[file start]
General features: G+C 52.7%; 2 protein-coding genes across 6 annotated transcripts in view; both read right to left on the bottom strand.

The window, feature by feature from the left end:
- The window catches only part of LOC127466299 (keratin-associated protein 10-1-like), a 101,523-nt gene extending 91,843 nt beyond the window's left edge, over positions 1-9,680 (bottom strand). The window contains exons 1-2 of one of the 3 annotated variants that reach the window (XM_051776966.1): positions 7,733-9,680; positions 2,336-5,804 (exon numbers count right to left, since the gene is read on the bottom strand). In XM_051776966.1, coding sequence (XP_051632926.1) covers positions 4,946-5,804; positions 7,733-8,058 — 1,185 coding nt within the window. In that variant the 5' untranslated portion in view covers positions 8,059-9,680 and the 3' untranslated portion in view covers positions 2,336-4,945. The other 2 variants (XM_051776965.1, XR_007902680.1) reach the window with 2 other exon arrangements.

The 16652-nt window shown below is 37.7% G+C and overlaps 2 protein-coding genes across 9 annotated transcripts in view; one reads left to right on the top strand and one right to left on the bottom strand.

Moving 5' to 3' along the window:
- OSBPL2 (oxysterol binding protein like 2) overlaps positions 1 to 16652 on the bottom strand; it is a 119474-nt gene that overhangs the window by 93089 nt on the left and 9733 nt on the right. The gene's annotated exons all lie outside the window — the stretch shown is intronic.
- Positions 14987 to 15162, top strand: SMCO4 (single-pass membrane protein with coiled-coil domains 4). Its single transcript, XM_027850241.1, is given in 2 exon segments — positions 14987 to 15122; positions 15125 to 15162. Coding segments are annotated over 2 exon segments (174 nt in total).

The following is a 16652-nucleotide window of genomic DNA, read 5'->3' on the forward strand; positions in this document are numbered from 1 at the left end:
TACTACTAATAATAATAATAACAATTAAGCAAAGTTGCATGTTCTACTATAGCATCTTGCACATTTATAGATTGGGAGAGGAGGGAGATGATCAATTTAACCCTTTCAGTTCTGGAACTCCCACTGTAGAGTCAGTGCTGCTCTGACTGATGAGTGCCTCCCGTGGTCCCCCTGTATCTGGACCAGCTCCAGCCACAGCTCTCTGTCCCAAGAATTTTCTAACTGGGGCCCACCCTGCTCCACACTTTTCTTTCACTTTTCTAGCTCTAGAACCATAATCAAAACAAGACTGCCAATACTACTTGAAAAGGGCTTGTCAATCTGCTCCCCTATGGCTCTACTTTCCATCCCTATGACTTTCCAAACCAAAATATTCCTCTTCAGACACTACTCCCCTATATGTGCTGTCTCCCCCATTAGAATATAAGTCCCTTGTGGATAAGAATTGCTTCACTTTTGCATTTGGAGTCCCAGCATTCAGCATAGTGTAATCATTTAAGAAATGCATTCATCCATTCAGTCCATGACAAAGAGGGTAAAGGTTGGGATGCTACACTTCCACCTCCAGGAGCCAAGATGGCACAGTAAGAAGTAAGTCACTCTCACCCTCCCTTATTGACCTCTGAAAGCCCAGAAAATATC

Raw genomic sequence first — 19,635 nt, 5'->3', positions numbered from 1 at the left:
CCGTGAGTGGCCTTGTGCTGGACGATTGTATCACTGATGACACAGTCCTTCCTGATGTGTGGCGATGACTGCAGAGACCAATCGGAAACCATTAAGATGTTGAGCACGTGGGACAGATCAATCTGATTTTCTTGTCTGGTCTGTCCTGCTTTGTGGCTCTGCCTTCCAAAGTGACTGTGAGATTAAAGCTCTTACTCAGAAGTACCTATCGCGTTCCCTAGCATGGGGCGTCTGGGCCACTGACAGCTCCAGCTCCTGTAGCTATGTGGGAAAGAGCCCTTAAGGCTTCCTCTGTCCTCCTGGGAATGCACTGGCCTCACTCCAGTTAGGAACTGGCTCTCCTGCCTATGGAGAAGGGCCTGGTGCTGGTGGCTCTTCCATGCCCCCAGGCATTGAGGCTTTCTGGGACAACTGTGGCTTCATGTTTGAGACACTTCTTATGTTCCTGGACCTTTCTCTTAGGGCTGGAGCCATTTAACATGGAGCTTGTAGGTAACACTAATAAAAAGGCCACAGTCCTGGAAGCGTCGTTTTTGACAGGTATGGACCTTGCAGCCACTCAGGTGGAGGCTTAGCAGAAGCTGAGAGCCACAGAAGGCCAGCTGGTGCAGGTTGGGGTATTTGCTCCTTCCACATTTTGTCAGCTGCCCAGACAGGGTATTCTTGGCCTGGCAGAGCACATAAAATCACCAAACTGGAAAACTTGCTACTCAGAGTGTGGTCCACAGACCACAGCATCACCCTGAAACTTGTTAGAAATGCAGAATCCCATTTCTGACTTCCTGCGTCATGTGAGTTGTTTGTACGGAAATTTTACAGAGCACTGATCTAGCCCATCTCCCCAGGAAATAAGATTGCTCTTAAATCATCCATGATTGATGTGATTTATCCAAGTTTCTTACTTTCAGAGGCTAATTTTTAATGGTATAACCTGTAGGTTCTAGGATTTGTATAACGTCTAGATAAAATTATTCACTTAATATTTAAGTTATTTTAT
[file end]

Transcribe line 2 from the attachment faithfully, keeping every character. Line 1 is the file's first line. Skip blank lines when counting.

The window, feature by feature from the left end: